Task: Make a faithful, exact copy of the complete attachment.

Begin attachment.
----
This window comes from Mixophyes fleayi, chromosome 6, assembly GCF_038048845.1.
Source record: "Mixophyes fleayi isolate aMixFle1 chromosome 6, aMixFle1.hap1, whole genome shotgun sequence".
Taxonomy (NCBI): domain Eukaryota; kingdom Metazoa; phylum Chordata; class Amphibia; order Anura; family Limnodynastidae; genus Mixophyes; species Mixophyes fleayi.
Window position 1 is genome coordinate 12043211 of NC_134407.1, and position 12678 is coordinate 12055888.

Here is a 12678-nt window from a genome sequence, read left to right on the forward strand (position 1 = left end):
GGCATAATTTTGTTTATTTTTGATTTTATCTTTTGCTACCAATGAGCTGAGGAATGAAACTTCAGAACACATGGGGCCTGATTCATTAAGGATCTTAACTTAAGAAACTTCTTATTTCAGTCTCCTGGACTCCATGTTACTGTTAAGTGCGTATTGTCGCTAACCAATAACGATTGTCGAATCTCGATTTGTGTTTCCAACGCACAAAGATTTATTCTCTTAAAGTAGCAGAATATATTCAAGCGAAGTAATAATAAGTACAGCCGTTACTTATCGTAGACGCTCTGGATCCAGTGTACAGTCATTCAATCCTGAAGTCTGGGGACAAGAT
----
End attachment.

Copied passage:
This window comes from Mixophyes fleayi, chromosome 6, assembly GCF_038048845.1.
Source record: "Mixophyes fleayi isolate aMixFle1 chromosome 6, aMixFle1.hap1, whole genome shotgun sequence".
Taxonomy (NCBI): domain Eukaryota; kingdom Metazoa; phylum Chordata; class Amphibia; order Anura; family Limnodynastidae; genus Mixophyes; species Mixophyes fleayi.
Window position 1 is genome coordinate 12043211 of NC_134407.1, and position 12678 is coordinate 12055888.

Here is a 12678-nt window from a genome sequence, read left to right on the forward strand (position 1 = left end):
GGCATAATTTTGTTTATTTTTGATTTTATCTTTTGCTACCAATGAGCTGAGGAATGAAACTTCAGAACACATGGGGCCTGATTCATTAAGGATCTTAACTTAAGAAACTTCTTATTTCAGTCTCCTGGACTCCATGTTACTGTTAAGTGCGTATTGTCGCTAACCAATAACGATTGTCGAATCTCGATTTGTGTTTCCAACGCACAAAGATTTATTCTCTTAAAGTAGCAGAATATATTCAAGCGAAGTAATAATAAGTACAGCCGTTACTTATCGTAGACGCTCTGGATCCAGTGTACAGTCATTCAATCCTGAAGTCTGGGGACAAGAT